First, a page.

This September, he started kindergarten. He’d no longer be going to daycare, and would be leaving behind a familiar place and people he loved. I was worried about how he’d deal with the transition, about saying ‘goodbye’ to the staff one last time, about what would happen when it sunk in that he wasn’t going back and probably wouldn’t see the other kids again.

When that Last Day came, my son seemed to take it all in stride. As he was leaving, he told the other kids and the staff that he’d be going to kindergarten now. He gave them big hugs, and raced out the door as usual, no tears, no fuss. I, meanwhile, waited for the shoe to drop.

A few days after the Last Day, we drove past his daycare while out running errands.

“Mom,” he piped up from the back seat, “is daycare locked or open?”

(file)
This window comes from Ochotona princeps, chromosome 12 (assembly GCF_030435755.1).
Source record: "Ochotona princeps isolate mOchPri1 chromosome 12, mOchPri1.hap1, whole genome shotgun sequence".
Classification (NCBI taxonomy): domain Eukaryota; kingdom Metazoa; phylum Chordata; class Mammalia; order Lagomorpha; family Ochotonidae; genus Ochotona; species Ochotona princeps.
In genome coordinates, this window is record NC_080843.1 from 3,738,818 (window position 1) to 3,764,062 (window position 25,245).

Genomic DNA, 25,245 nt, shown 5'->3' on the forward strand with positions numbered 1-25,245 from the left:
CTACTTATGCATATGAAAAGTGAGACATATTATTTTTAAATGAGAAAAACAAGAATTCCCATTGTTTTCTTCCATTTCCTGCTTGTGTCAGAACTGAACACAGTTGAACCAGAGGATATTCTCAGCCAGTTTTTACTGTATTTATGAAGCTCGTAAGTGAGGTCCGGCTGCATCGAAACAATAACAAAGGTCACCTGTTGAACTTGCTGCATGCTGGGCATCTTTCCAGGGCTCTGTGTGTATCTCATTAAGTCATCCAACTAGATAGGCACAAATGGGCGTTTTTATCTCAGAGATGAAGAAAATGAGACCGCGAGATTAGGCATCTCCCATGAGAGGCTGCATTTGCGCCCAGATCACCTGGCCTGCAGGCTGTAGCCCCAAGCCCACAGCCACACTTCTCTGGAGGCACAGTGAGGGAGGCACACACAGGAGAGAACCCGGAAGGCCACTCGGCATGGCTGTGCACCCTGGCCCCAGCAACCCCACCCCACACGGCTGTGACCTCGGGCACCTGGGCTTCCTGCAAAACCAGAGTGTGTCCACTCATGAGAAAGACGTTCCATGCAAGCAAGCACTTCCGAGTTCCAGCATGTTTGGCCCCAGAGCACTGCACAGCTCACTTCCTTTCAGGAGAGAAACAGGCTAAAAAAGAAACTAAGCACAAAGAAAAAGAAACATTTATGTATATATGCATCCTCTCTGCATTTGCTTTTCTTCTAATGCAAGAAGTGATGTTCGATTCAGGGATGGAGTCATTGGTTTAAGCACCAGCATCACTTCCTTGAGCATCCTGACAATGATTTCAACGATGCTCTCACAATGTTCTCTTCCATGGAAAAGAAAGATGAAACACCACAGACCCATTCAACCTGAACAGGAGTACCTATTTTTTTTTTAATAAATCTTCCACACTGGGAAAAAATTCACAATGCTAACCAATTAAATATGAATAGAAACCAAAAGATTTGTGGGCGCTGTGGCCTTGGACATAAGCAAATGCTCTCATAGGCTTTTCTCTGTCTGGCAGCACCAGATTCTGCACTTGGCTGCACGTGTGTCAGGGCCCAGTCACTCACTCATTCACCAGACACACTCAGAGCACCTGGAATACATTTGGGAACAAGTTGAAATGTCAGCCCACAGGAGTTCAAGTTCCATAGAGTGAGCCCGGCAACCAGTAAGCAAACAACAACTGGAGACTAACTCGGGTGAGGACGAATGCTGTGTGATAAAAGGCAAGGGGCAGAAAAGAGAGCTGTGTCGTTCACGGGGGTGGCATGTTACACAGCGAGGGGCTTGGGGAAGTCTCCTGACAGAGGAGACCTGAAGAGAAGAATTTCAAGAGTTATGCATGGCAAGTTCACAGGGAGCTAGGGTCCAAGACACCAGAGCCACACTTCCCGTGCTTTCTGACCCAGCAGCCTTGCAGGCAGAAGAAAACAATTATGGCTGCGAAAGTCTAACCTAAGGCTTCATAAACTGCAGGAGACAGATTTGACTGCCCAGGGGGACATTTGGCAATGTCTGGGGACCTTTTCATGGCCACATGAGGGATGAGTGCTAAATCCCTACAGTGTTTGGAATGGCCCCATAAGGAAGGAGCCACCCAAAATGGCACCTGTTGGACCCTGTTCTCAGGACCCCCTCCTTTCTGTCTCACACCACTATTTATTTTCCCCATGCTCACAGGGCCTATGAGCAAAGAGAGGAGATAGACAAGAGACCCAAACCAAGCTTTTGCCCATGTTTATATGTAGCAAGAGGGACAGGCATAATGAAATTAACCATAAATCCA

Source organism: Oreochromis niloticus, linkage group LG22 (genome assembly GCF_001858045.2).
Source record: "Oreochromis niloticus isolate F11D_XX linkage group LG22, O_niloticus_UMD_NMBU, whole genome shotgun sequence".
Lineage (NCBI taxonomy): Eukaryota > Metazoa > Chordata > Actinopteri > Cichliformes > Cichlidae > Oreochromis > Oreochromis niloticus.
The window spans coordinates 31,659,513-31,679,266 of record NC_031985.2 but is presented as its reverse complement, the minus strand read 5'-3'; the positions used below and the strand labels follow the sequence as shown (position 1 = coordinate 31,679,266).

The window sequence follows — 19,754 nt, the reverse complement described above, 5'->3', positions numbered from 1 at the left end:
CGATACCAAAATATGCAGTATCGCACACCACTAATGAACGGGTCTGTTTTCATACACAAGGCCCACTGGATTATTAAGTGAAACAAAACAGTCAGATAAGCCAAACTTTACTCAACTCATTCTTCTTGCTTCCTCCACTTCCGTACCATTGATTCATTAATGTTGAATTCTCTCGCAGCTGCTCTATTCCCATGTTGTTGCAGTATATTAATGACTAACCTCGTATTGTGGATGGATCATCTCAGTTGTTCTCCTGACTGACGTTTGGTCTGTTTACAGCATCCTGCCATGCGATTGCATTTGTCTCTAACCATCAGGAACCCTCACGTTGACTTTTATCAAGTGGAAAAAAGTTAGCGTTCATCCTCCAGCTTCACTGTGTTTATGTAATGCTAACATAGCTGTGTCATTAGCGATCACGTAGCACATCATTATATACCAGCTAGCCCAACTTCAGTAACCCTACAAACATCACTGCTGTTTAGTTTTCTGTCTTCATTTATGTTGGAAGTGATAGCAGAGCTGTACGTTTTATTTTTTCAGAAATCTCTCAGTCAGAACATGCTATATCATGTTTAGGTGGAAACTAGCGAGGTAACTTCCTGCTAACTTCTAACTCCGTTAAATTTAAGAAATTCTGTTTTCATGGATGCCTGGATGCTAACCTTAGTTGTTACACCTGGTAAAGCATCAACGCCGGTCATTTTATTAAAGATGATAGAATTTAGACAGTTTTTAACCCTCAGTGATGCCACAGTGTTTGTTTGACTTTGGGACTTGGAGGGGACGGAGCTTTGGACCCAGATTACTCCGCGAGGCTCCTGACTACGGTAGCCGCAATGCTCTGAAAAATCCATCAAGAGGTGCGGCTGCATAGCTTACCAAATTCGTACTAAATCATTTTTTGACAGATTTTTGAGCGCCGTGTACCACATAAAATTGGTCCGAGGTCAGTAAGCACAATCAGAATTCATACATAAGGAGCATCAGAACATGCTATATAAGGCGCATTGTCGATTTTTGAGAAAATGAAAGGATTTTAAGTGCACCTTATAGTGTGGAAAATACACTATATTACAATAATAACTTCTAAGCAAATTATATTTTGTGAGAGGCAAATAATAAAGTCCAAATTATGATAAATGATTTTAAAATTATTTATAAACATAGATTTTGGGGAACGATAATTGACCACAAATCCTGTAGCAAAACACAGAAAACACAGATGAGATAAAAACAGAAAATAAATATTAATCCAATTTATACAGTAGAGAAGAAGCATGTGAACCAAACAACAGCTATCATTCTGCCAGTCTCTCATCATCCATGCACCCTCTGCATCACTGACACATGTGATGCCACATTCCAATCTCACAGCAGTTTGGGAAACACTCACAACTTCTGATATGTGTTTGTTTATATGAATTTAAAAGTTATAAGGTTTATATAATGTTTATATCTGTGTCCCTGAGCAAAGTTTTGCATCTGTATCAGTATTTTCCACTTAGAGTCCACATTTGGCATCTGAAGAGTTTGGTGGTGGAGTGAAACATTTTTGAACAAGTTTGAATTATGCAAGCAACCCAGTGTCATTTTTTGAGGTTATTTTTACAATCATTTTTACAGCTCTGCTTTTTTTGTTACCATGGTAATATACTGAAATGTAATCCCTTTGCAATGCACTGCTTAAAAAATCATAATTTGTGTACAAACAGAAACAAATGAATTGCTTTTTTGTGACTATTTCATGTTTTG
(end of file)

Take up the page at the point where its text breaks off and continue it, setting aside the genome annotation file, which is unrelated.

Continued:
“It locked right now, sweetie.”

“Okay.” He paused. “I hate that daycare.”

I paused, shocked. He spoke entirely without malice and as matter-of-factly as though he was saying “I like crayons,” or “gas stations smell weird.” Still, though, I was taken aback that he spoke that way about a place that he previously always loved.

“Don’t say that,” I admonished him without thought. “That daycare was a very good place for you. You had a good time there!”

“Yeah, but now I hate it. I don’t go there anymore. I go to kindergarten. I like kindergarten.”

I was mildly upset by this declaration. After all, my son is normally a very loving little chap and for him to declare that he hated daycare seemed unusually nasty of him. Still, I didn’t make a fuss over it and instead just changed the subject.